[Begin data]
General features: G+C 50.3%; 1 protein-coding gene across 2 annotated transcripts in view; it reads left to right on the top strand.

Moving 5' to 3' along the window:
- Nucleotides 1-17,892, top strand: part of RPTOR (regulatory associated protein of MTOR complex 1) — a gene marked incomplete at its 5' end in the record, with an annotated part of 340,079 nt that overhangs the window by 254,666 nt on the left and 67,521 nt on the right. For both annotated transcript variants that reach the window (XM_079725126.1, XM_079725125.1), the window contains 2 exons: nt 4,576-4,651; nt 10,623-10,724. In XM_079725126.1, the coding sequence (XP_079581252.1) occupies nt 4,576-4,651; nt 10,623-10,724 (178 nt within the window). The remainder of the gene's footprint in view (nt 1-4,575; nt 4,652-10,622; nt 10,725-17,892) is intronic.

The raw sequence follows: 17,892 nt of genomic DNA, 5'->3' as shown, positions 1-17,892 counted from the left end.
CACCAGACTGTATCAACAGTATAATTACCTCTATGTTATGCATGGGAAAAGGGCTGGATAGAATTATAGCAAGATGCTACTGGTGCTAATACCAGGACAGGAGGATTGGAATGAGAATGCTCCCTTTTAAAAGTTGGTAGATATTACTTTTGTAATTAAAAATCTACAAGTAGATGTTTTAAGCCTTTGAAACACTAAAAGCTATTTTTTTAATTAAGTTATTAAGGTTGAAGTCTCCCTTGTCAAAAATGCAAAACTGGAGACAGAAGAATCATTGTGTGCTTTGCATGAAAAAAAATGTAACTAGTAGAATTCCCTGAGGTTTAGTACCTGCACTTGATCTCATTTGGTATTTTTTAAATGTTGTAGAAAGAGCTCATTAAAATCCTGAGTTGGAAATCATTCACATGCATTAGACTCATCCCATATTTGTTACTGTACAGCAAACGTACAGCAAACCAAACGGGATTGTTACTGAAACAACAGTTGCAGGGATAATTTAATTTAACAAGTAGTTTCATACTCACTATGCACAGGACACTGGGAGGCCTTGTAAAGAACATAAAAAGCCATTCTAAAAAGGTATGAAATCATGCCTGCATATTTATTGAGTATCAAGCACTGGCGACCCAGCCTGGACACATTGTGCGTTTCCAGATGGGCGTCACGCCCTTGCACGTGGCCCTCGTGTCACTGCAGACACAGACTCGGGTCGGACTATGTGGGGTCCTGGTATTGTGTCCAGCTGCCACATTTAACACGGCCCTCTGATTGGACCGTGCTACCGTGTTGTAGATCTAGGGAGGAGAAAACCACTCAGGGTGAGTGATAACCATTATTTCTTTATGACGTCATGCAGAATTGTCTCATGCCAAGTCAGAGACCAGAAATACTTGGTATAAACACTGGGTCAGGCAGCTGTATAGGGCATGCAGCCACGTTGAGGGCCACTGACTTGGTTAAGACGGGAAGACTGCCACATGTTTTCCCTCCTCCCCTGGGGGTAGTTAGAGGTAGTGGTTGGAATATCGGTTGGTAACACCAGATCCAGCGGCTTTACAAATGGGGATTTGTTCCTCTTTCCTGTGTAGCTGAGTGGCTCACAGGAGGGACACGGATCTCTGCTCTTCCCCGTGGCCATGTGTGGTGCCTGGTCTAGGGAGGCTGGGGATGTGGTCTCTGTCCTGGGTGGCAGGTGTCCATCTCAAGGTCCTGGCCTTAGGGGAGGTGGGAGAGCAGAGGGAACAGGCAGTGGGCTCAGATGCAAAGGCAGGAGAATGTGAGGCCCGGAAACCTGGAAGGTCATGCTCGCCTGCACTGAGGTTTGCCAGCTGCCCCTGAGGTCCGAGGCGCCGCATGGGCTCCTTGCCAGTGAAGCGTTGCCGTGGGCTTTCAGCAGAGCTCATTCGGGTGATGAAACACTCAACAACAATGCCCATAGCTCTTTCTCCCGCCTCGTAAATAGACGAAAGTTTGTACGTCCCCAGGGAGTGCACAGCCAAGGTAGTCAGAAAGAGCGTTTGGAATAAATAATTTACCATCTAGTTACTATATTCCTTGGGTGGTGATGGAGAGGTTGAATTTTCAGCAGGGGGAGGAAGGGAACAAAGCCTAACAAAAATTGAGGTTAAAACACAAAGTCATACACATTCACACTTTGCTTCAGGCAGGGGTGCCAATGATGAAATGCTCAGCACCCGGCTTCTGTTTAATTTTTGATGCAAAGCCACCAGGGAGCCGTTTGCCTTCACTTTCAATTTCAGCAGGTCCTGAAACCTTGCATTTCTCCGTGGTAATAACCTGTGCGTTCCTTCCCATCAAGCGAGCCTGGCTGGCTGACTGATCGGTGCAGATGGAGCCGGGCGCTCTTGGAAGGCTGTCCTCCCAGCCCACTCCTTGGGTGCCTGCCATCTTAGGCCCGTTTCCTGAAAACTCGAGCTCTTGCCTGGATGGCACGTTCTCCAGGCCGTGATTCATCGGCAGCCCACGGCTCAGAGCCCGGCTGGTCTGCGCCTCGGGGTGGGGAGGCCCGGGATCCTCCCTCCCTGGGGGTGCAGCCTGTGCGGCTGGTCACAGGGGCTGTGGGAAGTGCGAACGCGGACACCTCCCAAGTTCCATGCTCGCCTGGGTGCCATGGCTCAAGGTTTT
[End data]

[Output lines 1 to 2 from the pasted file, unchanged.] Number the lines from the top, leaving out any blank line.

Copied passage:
General features: G+C 50.3%; 1 protein-coding gene across 2 annotated transcripts in view; it reads left to right on the top strand.

Moving 5' to 3' along the window: